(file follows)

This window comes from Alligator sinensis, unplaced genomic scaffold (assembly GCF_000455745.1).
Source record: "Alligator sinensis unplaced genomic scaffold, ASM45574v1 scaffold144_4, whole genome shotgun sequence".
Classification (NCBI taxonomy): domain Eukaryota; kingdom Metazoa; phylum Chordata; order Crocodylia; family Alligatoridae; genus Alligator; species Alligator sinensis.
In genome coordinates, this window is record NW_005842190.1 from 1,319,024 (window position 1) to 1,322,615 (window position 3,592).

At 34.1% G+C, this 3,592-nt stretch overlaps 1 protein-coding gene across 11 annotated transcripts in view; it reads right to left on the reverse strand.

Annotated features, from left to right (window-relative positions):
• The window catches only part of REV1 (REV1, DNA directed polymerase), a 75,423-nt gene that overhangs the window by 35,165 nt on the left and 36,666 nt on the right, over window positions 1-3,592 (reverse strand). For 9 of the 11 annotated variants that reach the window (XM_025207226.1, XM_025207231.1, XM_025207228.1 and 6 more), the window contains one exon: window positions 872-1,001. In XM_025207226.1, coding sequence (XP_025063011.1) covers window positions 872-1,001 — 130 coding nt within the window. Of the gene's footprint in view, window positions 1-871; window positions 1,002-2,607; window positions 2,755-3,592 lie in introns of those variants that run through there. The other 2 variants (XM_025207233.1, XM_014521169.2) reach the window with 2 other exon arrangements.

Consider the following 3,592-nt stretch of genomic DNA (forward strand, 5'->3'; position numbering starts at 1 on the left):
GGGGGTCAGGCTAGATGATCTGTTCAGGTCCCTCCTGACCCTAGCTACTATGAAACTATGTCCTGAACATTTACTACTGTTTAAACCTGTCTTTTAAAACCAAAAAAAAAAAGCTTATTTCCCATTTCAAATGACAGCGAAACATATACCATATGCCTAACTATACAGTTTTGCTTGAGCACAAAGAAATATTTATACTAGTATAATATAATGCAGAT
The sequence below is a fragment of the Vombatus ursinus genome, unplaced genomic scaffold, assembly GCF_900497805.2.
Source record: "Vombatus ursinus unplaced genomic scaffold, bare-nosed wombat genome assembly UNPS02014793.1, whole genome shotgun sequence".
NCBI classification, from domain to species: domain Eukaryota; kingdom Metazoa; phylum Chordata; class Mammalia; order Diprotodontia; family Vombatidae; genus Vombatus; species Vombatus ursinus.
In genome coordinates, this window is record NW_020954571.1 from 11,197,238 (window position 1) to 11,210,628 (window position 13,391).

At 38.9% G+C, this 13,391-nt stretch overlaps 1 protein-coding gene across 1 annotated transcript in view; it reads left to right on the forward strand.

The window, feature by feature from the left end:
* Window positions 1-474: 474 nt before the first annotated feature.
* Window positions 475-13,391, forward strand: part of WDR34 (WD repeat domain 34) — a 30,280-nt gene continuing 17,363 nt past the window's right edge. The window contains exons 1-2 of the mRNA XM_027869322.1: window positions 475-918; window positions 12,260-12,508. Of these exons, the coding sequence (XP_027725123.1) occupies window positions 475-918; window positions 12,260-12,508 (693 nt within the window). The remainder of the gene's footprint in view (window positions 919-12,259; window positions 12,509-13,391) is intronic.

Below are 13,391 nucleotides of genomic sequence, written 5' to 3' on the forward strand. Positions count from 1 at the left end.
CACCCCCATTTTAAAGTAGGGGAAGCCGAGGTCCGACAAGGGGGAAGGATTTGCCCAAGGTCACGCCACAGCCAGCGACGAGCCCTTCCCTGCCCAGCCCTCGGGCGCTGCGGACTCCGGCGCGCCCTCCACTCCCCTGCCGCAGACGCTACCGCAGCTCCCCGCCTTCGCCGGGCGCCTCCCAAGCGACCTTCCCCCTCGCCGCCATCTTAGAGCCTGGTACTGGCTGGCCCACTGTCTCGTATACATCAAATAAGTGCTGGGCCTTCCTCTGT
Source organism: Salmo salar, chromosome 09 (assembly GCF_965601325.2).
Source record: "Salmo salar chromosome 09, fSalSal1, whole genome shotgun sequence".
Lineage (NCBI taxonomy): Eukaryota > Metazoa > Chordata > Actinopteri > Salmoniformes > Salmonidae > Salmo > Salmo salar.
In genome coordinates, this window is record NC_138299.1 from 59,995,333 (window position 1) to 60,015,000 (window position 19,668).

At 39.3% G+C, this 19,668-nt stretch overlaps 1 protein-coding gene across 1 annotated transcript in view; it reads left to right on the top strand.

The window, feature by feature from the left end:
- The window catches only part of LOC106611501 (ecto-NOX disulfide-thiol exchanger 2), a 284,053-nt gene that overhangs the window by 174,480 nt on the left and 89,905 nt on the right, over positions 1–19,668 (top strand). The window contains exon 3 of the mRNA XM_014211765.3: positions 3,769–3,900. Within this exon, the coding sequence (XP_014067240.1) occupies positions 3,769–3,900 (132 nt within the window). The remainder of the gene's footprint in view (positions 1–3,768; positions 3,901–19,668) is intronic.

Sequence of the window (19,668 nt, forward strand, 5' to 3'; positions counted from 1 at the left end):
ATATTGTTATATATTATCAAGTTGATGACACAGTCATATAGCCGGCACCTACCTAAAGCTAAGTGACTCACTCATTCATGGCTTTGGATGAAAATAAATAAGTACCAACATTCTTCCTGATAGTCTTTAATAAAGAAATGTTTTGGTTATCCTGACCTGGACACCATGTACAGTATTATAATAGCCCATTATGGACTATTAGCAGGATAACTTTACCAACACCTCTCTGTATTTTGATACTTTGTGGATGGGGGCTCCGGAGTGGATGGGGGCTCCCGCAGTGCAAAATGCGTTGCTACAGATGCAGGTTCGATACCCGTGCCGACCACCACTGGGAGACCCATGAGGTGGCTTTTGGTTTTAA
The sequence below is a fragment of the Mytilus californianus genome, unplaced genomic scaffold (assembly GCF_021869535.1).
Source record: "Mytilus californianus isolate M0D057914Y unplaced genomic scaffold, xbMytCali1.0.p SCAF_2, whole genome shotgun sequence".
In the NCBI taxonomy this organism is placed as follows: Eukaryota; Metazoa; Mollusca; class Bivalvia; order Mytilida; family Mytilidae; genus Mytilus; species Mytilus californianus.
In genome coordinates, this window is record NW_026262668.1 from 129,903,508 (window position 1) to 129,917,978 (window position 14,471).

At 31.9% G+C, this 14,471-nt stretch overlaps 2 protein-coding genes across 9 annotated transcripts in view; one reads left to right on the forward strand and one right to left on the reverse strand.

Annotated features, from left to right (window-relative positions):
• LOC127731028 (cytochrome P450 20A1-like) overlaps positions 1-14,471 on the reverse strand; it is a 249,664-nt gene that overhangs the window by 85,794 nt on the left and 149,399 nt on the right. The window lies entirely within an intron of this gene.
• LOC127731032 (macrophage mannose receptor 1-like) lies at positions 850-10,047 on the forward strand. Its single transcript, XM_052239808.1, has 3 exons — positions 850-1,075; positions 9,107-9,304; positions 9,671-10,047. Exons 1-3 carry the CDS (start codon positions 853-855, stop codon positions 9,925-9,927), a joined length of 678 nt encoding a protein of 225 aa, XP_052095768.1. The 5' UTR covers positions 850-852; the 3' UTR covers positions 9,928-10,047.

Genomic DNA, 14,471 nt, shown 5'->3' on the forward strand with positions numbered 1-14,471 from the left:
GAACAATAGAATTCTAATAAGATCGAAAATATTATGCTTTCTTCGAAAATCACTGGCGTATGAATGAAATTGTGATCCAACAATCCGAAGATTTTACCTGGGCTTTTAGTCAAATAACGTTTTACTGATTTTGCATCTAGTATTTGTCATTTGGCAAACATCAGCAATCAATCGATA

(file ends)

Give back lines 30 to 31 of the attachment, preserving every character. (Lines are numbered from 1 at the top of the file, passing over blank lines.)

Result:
Source record: "Mytilus californianus isolate M0D057914Y unplaced genomic scaffold, xbMytCali1.0.p SCAF_2, whole genome shotgun sequence".
In the NCBI taxonomy this organism is placed as follows: Eukaryota; Metazoa; Mollusca; class Bivalvia; order Mytilida; family Mytilidae; genus Mytilus; species Mytilus californianus.